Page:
This Came First

This poem won Peoples Choice in 2-Day Poem Contest 2017

Behind the kitchen table, April

evening struggles through stippled 

glass—corn flung from cobs chewed 

into microphones. The children,


prone to holding after-dinner 

spelling bees, wield vegetables

and serve bombastic speeches 

with the pudding. Standing on 


chairs, parliament beseeches the

hens for offspring until canned 

plums become pits and copacetic

chickens mosey to bed. The girl


disposes her wishes in the compost 

tin. But the boy, wisely holding

purple seeds for planting, prays at 

the window longer. Dish suds


chuckle along bracelet charms 

as mother, listening at the sink,

turns to watch. Yesterday the sun

absquatulated with all his demands


for chicks and today too, only

blue begets red begets rose as 

hands and horizon are washed

to wrinkled pink. Soon though


the boy, pretend asleep in his

room, hears the Jeopardy song

come on and knows it’s safe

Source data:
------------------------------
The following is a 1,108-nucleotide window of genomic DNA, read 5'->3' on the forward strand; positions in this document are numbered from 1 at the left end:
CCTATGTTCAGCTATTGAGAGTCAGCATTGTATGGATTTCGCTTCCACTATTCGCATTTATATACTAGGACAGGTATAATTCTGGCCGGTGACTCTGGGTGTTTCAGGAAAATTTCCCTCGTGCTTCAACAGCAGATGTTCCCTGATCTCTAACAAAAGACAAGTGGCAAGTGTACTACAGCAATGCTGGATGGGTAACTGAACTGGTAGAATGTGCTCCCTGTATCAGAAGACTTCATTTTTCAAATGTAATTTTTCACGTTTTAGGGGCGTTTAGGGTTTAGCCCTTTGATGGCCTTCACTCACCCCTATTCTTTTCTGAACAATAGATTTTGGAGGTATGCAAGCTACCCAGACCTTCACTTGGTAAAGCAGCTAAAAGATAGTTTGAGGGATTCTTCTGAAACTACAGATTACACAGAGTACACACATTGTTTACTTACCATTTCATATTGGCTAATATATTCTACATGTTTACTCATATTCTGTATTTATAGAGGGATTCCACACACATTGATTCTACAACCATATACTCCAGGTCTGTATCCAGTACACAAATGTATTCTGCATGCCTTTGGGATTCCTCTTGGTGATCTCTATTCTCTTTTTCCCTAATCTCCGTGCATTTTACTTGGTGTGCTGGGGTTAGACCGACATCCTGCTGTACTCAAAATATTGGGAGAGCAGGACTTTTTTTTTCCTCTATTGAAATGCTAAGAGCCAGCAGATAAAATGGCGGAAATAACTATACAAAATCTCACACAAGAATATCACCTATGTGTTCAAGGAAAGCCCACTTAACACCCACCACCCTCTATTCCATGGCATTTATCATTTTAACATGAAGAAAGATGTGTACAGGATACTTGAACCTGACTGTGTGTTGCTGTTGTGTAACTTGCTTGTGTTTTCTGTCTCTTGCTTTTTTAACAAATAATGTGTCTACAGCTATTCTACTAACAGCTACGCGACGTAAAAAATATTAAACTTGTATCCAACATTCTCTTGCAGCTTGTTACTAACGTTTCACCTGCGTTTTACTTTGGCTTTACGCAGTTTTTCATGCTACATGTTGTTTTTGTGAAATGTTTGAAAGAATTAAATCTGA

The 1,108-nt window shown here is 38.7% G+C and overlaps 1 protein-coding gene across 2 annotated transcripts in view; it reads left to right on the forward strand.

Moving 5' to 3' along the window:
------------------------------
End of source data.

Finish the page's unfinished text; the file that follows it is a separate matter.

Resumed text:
to tip-toe in striped green socks to


the cellar. He shifts the shallot basket

and a can of wood stain. The homemade

garden markers part and trowels see

dank shadows fall from paint sheets 


‘til there, unroofed, are eggs. Socks 

slung between bike spokes make

beds: a wool bunk for each chick

waiting to be hatched. Push pins


along the peach shelf secure

faces drawn in pencil. Gold  

framed daguerreotype. Grey

combs and feathers fill portraits


or still lifes. They are named: Mary,

Elise, Charles, Ron. Goodnight 

family. He holds the newest 

foundling, Emma, for a moment 


longer before pulling the covering 

over her cool white shell and 

trusting a pail of wise-eyed 

potatoes to keep watch until dawn.